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Precious Metals for Twenty-Somethings

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Published : December 20th, 2012
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( 6 votes, 4.3/5 ) , 9 commentaries
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Category : Market Analysis





Anyone reading this blog – and following Silver Circle – possesses WISDOM beyond their years. I like to believe I had it, too; however, when I was in my twenties, financial SURVIVAL out-prioritized all else. That is, there were plenty of choices I would have liked to make, but few I was capable of executing.

I’m 42 now; so it’s not like I’m an old man. However, I have worked diligently since my first paper route at age 10, making me a 30-year “veteran” of the work force; including 16 years on Wall Street; four in the mining industry; and since last year, Marketing Director of Miles Franklin – one of the nation’s largest bullion dealers. Actually, I write a FREE newsletter five days a week to educate people about the TRUTH behind Precious Metals and financial markets – which can be accessed via our online archive, or by registering to have it emailed daily.

In 2002, I began my “TEN YEARS OF HEAVEN AND HELL” by buying my first gold mining stock. I had already sold my last “non-mining” stock in 2000 – at the beginning of the “Tech Wreck” – but felt confident miners would be good investments due to my expectation Precious Metal prices would rise.

I was correct about gold and silver prices – and until 2007, mining stocks as well. However, “OFFICIAL MANIPULATION” has all but destroyed mining investors since then; yielding my decision in 2008 to start divesting miners, and buying PHYSICAL gold and silver. Finally, in early 2011, I divested my last mining stock – FOREVER – and went 100% PHYSICAL. I have since slept the “SLEEP OF THE JUST,” escaped the government-manipulated “financial markets,” and helped countless others to do the same via ownership (not “investment”) in PHYSICAL gold and silver.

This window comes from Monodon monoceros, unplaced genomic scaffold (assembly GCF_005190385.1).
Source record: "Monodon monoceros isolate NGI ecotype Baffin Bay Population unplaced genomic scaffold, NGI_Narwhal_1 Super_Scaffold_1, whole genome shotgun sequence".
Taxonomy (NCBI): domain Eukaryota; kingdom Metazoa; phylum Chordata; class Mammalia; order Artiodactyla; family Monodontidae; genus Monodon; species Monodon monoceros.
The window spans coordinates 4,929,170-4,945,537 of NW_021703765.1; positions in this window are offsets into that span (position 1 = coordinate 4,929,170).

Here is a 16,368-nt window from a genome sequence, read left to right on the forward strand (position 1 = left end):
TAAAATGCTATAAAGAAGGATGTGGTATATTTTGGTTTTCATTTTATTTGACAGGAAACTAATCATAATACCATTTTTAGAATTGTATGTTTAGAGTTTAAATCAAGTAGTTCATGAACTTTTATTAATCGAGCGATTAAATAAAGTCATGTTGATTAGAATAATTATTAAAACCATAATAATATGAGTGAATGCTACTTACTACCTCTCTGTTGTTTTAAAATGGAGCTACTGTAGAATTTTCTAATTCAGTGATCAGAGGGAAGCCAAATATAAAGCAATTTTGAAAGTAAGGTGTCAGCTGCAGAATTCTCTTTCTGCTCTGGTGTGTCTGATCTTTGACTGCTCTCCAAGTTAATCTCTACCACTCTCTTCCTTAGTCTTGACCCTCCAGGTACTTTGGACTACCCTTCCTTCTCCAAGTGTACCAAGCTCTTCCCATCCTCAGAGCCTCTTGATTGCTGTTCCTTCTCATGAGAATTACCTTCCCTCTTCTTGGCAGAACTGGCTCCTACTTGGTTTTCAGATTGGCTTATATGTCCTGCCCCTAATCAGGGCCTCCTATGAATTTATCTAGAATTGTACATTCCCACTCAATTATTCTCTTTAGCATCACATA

For decades, we have been brainwashed that “dollars” are money; when in fact they are NOT EVEN CLOSE to its actual definition. The dollar only meets the parameters of the black bullets below- i.e, the least important; but not the red bullets; which, if not properly understood, could mean the difference between financial LIFE and DEATH…

Gold and silver meet all such parameters; and thus, have maintained their value for 5,000 years of monetary history. Why gold and silver, you ask? Just take a gander at the short video below…

Why Did Gold Become Money?

Anyhow, my first advice to “twenty-somethings” – and anyone, for that matter – is to teach yourself that gold and silver are REAL MONEY; while “dollars” and “Euros” are simply fiat currencies, backed by NOTHING and destined to FAIL – like ALL 599 before it…

Research Shows ALL Paper Money Systems Failed

Secondly, I’d tell you to start trading a portion of your savings into such REAL MONEY; recognizing precious metals in your own hands are FAR SAFER than fiat dollars in a – likely insolvent – bank.